The Elephant Game is a demanding and high-risk exercise. Please note the cautions and advice below! It’s a great team-building exercise, though the stress can be very intense for some people. The Elephant Game can be used in training for people engaged in nonviolent struggles where they will encounter resistance and possible disinformation or disruption campaigns. In a context like that the debrief is very important to apply the learnings from the game to the particular context of the participants.
Click here to download instructions: The Elephant Game.
The goal: To get everyone in the group successfully through a maze with various physical obstacles or challenges. Most of the participants are the “elephants” who are blindfolded but can touch and talk with each other. One of the participants is the “eyes” who can see but cannot touch any of the other participants and cannot communicate in any known language.
Stage One, after organizing themselves and planning their communication methods, the group goes through the maze. Then before Stage Two when there will be additional challenges, the group refines their organization and communication. Stage Two requires going through a more complex maze, this time with the facilitators actively trying to confuse, mislead and thwart the participants (though ultimately supporting their success!).
Preparations: I save all the airline eye shades from international flights (recycling!). Bandanas can also be used. Tables, chairs, black/white boards can be used to construct the maze.
Cautions–FACILITATORS MUST GIVE SPECIAL CARE FOR THE SAFETY OF THE PARTICIPANTS. First are the physical issues, screws or bolts sticking out that could cut or scrape–a facilitator may need to put a hand or arm across to protect. Some workshop participants may not want to be involved in this exercise for reasons of age, ability or whatever. You can invite them to be observers or to help protect from harmful projections.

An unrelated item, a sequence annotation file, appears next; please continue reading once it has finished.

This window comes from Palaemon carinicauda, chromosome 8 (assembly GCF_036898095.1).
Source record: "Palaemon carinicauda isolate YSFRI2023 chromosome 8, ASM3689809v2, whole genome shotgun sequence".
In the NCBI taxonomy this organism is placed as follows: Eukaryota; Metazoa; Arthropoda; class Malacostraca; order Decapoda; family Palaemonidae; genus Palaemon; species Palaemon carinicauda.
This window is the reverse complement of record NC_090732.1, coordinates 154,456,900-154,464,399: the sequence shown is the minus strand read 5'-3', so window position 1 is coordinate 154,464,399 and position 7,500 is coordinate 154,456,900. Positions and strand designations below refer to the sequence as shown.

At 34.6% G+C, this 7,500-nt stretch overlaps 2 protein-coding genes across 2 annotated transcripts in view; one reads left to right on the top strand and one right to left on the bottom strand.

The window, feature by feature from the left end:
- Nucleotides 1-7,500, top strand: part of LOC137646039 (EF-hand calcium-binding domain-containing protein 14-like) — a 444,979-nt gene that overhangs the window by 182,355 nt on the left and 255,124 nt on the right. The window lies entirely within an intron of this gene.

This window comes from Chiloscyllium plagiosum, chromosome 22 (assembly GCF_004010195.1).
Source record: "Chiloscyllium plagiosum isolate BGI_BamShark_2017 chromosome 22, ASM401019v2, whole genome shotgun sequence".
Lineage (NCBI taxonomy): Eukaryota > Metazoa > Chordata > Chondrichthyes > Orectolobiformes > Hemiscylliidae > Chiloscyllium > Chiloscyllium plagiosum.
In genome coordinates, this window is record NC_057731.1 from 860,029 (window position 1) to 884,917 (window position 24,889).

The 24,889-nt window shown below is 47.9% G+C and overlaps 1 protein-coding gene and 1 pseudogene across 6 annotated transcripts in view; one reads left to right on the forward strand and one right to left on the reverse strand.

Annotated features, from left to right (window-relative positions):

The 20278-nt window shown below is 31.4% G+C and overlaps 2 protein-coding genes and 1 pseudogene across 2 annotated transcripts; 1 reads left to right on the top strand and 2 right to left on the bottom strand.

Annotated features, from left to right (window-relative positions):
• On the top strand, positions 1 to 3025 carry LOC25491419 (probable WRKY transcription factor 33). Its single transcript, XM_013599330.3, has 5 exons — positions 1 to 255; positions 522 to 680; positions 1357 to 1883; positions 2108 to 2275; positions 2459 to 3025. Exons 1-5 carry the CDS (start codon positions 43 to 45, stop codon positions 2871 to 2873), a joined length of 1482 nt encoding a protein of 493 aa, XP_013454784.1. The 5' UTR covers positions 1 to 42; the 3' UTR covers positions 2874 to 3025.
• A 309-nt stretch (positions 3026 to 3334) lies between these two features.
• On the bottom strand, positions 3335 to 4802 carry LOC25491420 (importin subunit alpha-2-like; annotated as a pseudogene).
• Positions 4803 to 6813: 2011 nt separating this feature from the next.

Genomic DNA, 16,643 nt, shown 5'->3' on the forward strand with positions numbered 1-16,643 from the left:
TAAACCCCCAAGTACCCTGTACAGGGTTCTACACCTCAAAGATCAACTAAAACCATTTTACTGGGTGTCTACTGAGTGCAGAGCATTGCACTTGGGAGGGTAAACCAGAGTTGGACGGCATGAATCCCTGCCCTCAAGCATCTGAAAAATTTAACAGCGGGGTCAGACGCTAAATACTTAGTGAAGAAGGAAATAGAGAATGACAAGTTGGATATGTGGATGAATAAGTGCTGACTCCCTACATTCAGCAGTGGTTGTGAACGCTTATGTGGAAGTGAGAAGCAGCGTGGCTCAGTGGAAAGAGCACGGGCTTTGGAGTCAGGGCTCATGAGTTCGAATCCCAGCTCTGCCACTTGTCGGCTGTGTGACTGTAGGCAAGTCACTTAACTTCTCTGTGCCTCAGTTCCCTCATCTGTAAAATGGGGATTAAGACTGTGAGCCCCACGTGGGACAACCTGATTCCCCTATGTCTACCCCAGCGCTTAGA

Second are the emotional issues. Some forms of torture involve sense deprivation, including use of blindfolds. In many conflict situations people have been severely traumatized. So the use of blindfolds along with confusing physical activity where the source cannot be identified–sprinkling with water or sounds or brushing the face with string–can put participants in their alarm zone. As facilitator watch for people that may have too much emotional stress the first time through. Check to be sure they are okay to continue. You can ease up on any participants for whom the activity may seem too much. In many conflict situations preparing people to handle physical challenges including possible torture can be an important part of training. If appropriate, talk about these issues in the debrief!